Speaking outside the Manchester Islamic Center, also known as the Didsbury Mosque, one of the mosque’s trustees, Fawzi Haffar, said, “We encourage anyone, and I repeat, we encourage anyone who may have information about the individual involved to contact the police without delay.”
Security Bolstered Around the Country
The military, under the code name Operation Temperer, has been deployed to vital locations around Britain to assist police officers in protecting against another terrorist attack.
“This frees up armed police officers to then give the police service the capacity to then deploy them to places like Manchester,” Chief Constable Hopkins said, adding, “There are no military personnel patrolling the streets of Greater Manchester, nor are there plans for that to happen at this time.”
Intelligence Leaks Upset British Security Officials
The British police identified Salman Abedi on Tuesday after several news organizations in the United States, including CBS News and USA Today, citing American intelligence sources, had already done so.
Ms. Rudd, Britain’s home secretary, made clear on Wednesday the government’s dismay at the leaks.
“British police have been very clear that they want to control the flow of information in order to protect operational integrity, the element of surprise,” she told BBC Radio 4. “So it is irritating if it gets released from other sources, and I have been very clear with our friends that that should not happen again.”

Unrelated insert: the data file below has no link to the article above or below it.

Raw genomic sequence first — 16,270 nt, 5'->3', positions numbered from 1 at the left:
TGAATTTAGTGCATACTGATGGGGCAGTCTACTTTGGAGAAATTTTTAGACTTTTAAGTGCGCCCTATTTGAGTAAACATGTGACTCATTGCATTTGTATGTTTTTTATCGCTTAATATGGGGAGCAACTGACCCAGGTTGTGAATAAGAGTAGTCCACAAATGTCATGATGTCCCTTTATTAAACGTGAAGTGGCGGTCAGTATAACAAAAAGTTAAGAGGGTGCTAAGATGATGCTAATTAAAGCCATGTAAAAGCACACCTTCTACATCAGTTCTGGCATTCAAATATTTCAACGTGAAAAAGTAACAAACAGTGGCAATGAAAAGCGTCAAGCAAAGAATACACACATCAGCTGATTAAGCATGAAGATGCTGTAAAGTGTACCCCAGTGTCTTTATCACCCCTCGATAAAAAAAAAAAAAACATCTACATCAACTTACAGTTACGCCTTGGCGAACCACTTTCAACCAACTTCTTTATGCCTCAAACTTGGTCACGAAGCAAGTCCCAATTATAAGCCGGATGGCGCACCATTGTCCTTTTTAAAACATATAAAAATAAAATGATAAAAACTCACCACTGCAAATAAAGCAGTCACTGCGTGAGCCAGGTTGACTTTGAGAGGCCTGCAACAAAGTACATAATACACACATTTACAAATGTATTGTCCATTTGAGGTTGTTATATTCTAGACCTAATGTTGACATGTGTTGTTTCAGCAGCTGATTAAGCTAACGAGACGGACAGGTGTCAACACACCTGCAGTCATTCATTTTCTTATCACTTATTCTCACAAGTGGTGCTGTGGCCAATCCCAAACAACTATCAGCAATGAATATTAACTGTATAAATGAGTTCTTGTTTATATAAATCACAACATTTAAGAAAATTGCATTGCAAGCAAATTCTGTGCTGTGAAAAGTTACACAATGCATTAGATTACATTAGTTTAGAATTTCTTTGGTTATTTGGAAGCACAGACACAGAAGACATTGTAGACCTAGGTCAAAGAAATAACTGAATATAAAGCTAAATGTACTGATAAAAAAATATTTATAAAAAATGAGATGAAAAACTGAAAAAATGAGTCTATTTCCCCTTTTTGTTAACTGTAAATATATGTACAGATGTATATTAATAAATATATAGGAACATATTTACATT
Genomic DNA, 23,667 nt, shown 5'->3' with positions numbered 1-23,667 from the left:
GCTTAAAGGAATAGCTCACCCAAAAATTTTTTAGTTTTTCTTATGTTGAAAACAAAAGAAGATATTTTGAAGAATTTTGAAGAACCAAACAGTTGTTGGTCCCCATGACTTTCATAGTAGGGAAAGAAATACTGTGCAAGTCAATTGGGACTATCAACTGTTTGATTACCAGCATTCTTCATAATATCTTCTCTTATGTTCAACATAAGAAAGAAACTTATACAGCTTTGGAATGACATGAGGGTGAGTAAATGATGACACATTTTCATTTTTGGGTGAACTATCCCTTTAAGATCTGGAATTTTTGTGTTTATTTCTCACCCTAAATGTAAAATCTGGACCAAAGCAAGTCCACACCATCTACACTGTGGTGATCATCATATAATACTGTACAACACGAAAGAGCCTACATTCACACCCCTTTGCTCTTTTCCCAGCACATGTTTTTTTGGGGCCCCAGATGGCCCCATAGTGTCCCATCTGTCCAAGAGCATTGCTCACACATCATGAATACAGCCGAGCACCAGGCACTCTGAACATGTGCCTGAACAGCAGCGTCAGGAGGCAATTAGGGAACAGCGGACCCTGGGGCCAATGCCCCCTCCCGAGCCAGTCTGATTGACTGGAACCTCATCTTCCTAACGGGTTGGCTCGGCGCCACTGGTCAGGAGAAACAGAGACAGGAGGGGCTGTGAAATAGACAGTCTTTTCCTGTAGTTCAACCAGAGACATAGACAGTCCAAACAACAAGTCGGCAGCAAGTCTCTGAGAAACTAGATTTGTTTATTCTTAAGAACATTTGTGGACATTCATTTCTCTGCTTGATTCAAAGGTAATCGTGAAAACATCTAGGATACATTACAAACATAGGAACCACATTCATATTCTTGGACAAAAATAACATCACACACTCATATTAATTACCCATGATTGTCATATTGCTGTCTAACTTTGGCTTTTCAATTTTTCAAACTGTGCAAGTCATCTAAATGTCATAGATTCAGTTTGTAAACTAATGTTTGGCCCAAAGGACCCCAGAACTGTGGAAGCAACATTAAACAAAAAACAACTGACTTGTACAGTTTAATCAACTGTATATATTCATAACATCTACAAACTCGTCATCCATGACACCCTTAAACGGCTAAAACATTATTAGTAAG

Asked whether the American leaks had compromised the investigation, she replied, “I wouldn’t go that far, but I can say that they are perfectly clear about the situation, and that it shouldn’t happen again.”
Victims’ Families Have Been Notified
All of the families of the victims of the Manchester bombing have been notified by the authorities, Chief Constable Hopkins said on Wednesday.
One of the 22 people killed was a police officer on duty at the time of the bombing, but out of respect for the officer’s family, the police will not identify him.
It will take another four or five days to publicly identify all of those killed, Chief Constable Hopkins said.
At a vigil in Albert Square on Tuesday evening, Mancunians gathered to honor those who were killed in the bombing the day before.
Olivia Roberts, 15, who attended the concert but escaped injury, was still wearing her Ariana Grande tour T-shirt with blood stains on it. She hugged her mother, Lorraine, who was with her at the vigil.
“I brought her here because she needs to process what has happened,” Lorraine Roberts said of her daughter. “She needs to grieve.”
She stroked her daughter’s head with one hand and held up a bouquet of flowers with the other. “This is the world we live in now,” she said. “We have to face up to it.”
Azam Mirza, 24, attended the vigil with a homemade placard that read: “Hate no one, Love everyone.”
“Journalists asked me if I was nervous to come out here today — why?,” Mr. Mirza, who is Muslim, said. “I’m here to support my community and condemn these hateful acts, just like everybody else.”